Hibernate Search

Validate Hibernate Search Input with an Analyzer

Stop Words Hibernate Search lets you easily assign an @Analyzer on Fields, which are used to process terms before they are written to the index. An anlyzer can be used for instance for stemming and removing of words which are so frequent that they are insignificant for the results. These are examples for stop words: [“a”, “an”, “and”, “are”, “as”, “at”, “be”, “but”, “by”, “for”, “if”, “in”, “into”, “is”, “it”, “no”, “not”, “of”, “on”, “or”, “such”, “that”, “the”, “their”, “then”, “there”, “these”, “they”, “this”, “to”, “was”, “will”, “with”]``` It is a common technique, to split input search terms into single keywords and use these keywords for combining a complex queries over several fields.

Using Hibernate Search with Spring Boot

Spring Boot is a framework, that makes it much easier to develop Spring based applications, by following a convention over configuration principle (while in contrast Spring critics claim that the framework’s principle is rather configuration over everything). In this article, I am going to provide an example how to achieve the following: Create a simple Web application based on Spring Boot Persist and access data with Hibernate Make it searchable with Hibernate Search (Lucine) I use Eclipse with a Gradle plugin for convenience.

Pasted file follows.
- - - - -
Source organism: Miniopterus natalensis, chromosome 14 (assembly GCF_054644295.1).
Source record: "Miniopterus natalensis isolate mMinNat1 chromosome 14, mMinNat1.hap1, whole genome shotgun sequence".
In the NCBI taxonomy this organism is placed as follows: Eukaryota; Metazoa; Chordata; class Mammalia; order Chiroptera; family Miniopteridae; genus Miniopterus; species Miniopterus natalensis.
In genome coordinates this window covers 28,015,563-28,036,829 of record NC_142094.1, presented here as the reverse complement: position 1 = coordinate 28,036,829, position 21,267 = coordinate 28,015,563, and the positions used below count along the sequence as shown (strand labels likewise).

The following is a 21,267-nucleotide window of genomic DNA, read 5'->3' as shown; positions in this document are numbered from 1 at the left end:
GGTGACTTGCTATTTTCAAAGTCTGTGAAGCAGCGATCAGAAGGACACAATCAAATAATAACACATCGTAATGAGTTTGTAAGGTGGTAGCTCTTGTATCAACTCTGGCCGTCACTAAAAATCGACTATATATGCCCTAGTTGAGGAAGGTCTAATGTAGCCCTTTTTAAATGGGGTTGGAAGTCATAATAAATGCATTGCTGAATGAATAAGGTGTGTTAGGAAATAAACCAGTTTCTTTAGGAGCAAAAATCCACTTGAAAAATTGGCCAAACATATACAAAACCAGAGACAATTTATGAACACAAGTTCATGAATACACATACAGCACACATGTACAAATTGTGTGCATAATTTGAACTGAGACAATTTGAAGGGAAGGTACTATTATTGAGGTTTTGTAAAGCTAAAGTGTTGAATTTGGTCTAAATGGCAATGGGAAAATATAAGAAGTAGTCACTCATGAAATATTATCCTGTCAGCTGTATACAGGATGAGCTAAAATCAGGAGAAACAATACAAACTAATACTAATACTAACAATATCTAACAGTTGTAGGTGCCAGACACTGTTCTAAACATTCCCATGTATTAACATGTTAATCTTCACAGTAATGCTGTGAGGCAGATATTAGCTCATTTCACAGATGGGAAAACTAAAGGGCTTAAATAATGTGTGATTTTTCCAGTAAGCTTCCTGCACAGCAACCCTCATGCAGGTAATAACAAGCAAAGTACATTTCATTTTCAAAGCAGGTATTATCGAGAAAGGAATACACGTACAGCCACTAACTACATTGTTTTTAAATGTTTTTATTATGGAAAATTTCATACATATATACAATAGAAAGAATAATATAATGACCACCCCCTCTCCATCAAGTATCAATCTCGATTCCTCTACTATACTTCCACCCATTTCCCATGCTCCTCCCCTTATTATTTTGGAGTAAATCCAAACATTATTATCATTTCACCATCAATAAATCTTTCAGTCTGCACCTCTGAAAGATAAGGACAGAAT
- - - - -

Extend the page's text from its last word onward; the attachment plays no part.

Hibernate Search and Spring Boot: Building Bridges

Hibernate Search is a very convenient way for storing database content in a Lucine index and add fulltext search capabilities to data driven projects simply by annotating classes. It can be easily integrated into Spring Boot applications and as long as only the basic features are used, it works out of the box. The fun starts when the Autoconfiguration cannot find out how to properly configure things automatically, then it gets tricky quite quickly.